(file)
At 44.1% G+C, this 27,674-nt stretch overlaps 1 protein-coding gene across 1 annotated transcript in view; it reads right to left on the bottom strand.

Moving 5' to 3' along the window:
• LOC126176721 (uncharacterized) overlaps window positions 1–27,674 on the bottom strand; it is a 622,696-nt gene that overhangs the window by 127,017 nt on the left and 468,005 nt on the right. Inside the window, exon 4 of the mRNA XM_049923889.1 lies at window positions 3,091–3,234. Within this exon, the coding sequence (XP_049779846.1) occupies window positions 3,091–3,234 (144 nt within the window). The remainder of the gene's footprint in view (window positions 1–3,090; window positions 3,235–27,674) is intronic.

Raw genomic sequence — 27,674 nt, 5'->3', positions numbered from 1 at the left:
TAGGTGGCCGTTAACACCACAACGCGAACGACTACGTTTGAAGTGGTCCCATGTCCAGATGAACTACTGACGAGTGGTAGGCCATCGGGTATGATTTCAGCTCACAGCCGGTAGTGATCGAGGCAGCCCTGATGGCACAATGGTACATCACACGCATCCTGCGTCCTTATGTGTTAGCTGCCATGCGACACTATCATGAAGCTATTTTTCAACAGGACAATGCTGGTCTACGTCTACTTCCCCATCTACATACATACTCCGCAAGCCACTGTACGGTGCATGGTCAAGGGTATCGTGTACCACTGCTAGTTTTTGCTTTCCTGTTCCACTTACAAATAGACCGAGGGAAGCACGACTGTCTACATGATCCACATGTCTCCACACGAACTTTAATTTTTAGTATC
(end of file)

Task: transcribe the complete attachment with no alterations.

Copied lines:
At 44.1% G+C, this 27,674-nt stretch overlaps 1 protein-coding gene across 1 annotated transcript in view; it reads right to left on the bottom strand.

Moving 5' to 3' along the window:
• LOC126176721 (uncharacterized) overlaps window positions 1–27,674 on the bottom strand; it is a 622,696-nt gene that overhangs the window by 127,017 nt on the left and 468,005 nt on the right. Inside the window, exon 4 of the mRNA XM_049923889.1 lies at window positions 3,091–3,234. Within this exon, the coding sequence (XP_049779846.1) occupies window positions 3,091–3,234 (144 nt within the window). The remainder of the gene's footprint in view (window positions 1–3,090; window positions 3,235–27,674) is intronic.

Raw genomic sequence — 27,674 nt, 5'->3', positions numbered from 1 at the left:
TAGGTGGCCGTTAACACCACAACGCGAACGACTACGTTTGAAGTGGTCCCATGTCCAGATGAACTACTGACGAGTGGTAGGCCATCGGGTATGATTTCAGCTCACAGCCGGTAGTGATCGAGGCAGCCCTGATGGCACAATGGTACATCACACGCATCCTGCGTCCTTATGTGTTAGCTGCCATGCGACACTATCATGAAGCTATTTTTCAACAGGACAATGCTGGTCTACGTCTACTTCCCCATCTACATACATACTCCGCAAGCCACTGTACGGTGCATGGTCAAGGGTATCGTGTACCACTGCTAGTTTTTGCTTTCCTGTTCCACTTACAAATAGACCGAGGGAAGCACGACTGTCTACATGATCCACATGTCTCCACACGAACTTTAATTTTTAGTATC